- Miroslav Volf, Wright Professor of Systematic Theology, Yale University
- Emmanuel Katongole, associate research professor of theology and world christianity, Duke University (soon to be associate professor of theology and peace studies at the Kroc Institute)
Regina Schwartz, professor of English, Northwestern University
What is the meaning of justice in the wake of massive injustice? Religious traditions have delivered a unique and promising answer in the concept of reconciliation. This way of thinking about justice contrasts with the “liberal peace” that dominates current thinking in the international community.
This panel, responding to Daniel Philpott’s recently published book Just and Unjust Peace: An Ethic of Political Reconciliation, will assess the argument for reconciliation at the theological and philosophical levels and in its application to political orders like South Africa, Germany, and Guatemala.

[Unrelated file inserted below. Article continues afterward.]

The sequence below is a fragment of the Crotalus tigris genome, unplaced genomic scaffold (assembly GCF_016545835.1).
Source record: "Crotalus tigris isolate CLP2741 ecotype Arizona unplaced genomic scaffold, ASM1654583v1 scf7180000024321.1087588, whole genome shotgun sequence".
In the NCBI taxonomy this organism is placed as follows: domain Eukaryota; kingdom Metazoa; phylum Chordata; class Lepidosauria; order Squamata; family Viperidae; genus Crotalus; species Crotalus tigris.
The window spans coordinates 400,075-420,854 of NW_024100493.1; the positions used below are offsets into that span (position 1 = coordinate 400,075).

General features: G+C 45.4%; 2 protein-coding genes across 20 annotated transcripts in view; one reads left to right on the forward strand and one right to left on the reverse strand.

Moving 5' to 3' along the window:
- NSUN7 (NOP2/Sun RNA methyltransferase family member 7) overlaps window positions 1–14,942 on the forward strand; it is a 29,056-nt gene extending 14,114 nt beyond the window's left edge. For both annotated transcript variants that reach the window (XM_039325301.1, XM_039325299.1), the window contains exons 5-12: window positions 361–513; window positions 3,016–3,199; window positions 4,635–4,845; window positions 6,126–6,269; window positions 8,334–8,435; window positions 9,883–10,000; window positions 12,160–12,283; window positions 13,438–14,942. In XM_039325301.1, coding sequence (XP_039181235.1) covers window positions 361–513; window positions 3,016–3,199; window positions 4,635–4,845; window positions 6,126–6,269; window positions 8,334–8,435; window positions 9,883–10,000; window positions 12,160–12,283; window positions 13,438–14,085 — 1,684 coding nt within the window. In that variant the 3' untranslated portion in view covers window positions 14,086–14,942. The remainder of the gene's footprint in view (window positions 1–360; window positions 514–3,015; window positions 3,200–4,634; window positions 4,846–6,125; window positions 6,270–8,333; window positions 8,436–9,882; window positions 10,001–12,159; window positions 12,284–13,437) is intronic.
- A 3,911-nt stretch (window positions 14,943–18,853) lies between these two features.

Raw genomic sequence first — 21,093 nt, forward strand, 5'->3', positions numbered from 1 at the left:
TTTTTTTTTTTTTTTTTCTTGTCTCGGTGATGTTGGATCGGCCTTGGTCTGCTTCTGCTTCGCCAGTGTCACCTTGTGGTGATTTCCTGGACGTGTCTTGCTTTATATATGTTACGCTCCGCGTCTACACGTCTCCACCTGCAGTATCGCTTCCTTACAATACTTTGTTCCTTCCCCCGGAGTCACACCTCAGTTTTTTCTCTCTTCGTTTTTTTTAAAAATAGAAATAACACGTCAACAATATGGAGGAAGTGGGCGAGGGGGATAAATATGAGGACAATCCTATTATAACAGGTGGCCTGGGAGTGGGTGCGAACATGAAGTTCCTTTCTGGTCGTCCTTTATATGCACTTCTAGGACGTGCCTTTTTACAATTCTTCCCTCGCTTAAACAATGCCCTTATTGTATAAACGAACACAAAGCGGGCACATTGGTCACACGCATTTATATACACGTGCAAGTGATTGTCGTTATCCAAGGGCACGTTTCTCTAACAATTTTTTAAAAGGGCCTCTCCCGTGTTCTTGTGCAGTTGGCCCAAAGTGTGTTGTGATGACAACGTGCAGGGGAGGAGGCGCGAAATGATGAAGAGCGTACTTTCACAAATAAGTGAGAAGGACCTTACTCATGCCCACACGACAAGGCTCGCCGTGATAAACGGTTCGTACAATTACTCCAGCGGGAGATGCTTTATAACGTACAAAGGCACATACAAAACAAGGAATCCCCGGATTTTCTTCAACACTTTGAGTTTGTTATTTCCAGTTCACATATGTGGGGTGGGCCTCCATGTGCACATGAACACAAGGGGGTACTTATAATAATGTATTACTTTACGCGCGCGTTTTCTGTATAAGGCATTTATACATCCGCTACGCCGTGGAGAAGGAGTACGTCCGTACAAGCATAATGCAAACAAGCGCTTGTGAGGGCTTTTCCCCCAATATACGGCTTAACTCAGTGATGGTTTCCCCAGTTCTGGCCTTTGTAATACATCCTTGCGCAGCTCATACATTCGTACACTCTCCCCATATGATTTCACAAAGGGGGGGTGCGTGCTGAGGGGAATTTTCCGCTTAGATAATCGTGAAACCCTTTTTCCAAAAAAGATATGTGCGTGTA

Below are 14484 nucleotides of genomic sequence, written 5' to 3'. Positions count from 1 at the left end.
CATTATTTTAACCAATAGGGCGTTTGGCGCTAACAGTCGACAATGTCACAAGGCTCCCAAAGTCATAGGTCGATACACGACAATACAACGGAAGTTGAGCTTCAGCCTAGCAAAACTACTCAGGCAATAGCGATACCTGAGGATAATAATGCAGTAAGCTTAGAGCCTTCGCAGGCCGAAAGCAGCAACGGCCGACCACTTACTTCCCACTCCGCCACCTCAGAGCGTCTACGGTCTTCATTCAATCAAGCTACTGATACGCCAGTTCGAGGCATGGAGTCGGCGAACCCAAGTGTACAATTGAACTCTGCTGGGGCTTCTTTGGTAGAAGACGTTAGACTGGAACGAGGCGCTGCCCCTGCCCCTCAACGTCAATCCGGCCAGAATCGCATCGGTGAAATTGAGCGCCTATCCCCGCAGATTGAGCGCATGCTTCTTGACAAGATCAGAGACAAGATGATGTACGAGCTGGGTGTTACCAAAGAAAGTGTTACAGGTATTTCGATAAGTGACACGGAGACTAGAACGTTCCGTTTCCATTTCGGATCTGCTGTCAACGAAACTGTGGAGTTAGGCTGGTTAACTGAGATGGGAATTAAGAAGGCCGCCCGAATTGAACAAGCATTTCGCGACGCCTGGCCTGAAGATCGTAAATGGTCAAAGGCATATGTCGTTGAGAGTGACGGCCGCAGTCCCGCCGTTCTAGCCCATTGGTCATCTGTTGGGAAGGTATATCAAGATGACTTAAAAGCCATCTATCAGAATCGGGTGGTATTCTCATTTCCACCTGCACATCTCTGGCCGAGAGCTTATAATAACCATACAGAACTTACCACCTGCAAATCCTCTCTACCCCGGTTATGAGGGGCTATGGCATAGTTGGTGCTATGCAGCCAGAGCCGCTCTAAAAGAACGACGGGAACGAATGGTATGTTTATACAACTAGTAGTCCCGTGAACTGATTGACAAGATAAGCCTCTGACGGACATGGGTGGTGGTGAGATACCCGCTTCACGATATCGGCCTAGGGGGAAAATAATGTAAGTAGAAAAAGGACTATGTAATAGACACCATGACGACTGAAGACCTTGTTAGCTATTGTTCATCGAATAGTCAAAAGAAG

Miroslav Volf is a leading theologian on issue of reconciliation and forgiveness and a pioneer in Christian-Muslim dialogue. Emmanuel Katongole is a theologian who has thought creatively about the role of the Church in promoting reconciliation in societies riven by violence and injustice, particularly in Africa. Regina Schwartz is a scholar of religious studies who has written provocatively about religion and violence and about the relationship between love and justice.
Originally published at al.nd.edu.